In early August 2004, the Indian Railways embarked on one of its most ambitious projects. The project, declared a national project, was the construction of a new railway line from the town of Udhampur to Baramulla district in Jammu, India. The project involves constructing a number of tunnels and bridges, culminating in the construction of a new steel arch bridge over the deep gorge of the river Chenab. Once completed, the Chenab Bridge, at a height of 360m above the river bed, would be the world’s highest railway bridge, a title currently held by the Biepanjiang Bridge in Guizhou province of China.
The undertaking comprises of a multifaceted group of scientists and researchers from around the country. Experts from institutes like IISc, Bangalore, IIT Delhi, National Institute of Rock Mechanics, Research Design Standards Organization of the Indian Railways as well as experts from outside the country have been roped in for the project.
The bridge stands over the river Chenab between Bakkal and Kauri villages in the Reasi district in Jammu and Kashmir. The region is deemed as a Seismic Zone 5, an area with a high threat of dangerous earthquakes. Apart from the earthquakes, the bridge also needs to endure wind speeds going up to 260kmph, the force of a cyclonic storm.
Prof. Madhavi Latha, an Associate Professor at the Department of Civil Engineering and working in the field of Earthquake Geotechnical Engineering at IISc, has spent the last decade working on the project as a geotechnical consultant. “My role in this project is to assess the stability of slopes under various critical conditions of earthquakes and design rock anchor systems to make the slopes resistant to earthquake forces” she explains.
The 1315m long bridge rests on the slopes of the two mountains on either side of the river. “Selecting the slope profile was a big task. Many profiles were considered and final profile was selected based on the stability as well as optimization of natural rock excavation required” Prof. Madhavi said.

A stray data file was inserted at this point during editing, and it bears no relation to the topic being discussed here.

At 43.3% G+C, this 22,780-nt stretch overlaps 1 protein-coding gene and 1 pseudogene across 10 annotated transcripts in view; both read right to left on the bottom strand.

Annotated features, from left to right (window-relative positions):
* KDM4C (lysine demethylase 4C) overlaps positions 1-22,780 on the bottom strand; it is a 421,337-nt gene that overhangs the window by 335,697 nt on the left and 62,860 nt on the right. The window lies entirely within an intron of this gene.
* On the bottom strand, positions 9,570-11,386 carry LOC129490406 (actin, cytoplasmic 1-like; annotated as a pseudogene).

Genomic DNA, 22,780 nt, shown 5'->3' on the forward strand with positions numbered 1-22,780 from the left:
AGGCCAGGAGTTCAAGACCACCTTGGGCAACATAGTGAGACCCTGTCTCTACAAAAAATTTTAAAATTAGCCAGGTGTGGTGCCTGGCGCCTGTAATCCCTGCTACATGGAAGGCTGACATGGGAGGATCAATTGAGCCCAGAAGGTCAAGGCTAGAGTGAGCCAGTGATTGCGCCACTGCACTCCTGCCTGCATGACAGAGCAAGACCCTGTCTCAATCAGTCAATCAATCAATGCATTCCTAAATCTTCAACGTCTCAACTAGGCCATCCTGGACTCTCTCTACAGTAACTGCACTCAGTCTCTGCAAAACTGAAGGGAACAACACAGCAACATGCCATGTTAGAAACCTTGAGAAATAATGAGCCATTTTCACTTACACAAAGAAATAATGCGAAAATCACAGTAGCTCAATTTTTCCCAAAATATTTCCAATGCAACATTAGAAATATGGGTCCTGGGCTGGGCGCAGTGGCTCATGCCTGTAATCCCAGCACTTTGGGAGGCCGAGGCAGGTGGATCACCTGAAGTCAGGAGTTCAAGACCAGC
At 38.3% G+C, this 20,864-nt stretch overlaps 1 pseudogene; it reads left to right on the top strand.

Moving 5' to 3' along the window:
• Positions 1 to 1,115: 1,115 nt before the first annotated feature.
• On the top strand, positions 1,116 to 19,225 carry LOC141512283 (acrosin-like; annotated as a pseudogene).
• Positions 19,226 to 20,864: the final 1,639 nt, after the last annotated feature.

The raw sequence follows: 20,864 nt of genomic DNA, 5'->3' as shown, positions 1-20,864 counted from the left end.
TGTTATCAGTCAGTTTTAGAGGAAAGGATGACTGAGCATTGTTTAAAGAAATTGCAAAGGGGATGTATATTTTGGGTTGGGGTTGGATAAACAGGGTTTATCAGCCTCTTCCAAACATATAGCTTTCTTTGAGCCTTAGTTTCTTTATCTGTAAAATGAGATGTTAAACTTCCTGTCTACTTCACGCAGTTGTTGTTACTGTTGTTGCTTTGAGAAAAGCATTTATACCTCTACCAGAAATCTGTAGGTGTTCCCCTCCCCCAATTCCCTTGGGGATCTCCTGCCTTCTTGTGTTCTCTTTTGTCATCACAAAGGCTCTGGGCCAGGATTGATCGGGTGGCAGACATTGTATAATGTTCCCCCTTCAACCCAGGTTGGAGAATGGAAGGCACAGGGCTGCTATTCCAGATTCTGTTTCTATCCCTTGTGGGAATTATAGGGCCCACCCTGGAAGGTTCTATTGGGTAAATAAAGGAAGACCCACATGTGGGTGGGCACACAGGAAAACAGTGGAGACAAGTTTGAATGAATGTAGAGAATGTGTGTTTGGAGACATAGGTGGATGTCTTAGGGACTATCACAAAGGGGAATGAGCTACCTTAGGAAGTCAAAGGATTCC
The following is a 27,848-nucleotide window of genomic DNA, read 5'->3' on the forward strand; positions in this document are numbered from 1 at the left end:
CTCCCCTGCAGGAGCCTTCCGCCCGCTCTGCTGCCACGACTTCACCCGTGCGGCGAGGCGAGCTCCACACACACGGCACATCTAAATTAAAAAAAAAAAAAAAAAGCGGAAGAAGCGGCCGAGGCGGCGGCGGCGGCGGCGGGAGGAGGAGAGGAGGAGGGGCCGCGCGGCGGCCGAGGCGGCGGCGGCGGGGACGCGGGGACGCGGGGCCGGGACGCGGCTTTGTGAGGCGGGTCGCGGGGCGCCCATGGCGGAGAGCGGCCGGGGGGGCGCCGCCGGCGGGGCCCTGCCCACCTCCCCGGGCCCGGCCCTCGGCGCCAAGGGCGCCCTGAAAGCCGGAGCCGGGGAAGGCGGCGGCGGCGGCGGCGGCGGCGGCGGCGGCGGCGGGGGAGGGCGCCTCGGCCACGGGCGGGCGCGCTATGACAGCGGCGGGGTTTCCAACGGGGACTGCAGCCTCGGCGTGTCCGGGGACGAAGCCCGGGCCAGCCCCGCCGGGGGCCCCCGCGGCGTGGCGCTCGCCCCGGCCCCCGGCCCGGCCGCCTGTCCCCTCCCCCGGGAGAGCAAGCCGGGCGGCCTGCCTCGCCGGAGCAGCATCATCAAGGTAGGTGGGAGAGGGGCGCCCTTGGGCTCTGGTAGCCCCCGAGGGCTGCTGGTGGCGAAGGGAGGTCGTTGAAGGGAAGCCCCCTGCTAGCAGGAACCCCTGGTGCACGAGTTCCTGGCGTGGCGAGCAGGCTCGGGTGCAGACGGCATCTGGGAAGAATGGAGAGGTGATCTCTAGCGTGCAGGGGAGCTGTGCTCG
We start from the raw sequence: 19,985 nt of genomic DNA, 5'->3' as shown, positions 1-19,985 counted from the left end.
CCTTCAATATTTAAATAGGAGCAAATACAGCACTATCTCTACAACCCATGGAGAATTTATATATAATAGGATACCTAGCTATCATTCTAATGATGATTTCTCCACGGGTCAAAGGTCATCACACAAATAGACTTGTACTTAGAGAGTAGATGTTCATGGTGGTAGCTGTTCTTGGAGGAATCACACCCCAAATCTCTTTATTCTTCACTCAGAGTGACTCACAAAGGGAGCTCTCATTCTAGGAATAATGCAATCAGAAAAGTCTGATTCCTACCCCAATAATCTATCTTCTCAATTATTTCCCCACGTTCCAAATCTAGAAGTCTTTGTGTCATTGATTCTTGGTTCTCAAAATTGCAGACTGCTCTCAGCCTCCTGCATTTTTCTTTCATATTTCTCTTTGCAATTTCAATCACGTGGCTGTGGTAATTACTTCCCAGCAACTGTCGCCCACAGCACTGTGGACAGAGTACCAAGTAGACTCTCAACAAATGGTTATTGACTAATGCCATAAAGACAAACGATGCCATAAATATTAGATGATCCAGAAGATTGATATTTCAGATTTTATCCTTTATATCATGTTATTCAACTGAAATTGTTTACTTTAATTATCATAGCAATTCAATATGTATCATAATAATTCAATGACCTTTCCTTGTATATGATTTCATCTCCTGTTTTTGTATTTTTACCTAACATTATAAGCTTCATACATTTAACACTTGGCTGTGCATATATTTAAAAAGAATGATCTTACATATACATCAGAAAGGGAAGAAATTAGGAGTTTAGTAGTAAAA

The slopes themselves, comprised of heavily jointed rocks, could pose a threat during earthquakes. According to Prof. Madhavi “These joints pose various types of failures including formation of rock wedges which can slip off during earthquakes, rock falls and toppling and rock slides. It was a challenge to understand the possible failures and to develop stabilizing mechanisms. Stabilization is being done using rock bolts, which pass through few meters into the slope and stitch the joints together along with improving the load capacity of rock”. The slopes are also under constant surveillance. A GPS station constantly monitors coordinates of all the points on the slope to avert disaster.
The steel arch portion of the bridge is 465m long, making it also the largest single span railway arch bridge in the world. The single steel arch design was chosen not only for its practicality but also the aesthetic merits it added. “Erection of arch elements is a big challenge because of the height of the arch and because there is no ground support for the erection. For erecting the arch, world's largest cable crane is commissioned at the site” she said.
The arch rests on steel piers going as high as 120m.”Foundations for bridge piers are huge and are resting on the slopes. Hence the load bearing capacity of rock below these foundations should be improved substantially. This is done by pumping cement slurry or grout into the jointed rock below the foundations” Prof. Madhavi explained.
In her lab at IISc, which houses some of the most modern earthquake simulators in the country, Prof. Madhavi and her team analyzed the slopes for stability under various earthquake scenarios. The team also designed the bolts used to stitch the joints for better slope stability.
Prof. Madhavi expressed excitement when saying “The bridge construction is in full swing now. One of the slope profiles is complete and the foundations are being constructed. The other side slope profile is being excavated”. Hopefully by the end of 2016, the country will be in the record books once again.
About the expert
Gali Madhavi Latha is an Associate Professor at the Department of Civil Engineering and works in the field of Earthquake Geotechnical Engineering at IISc.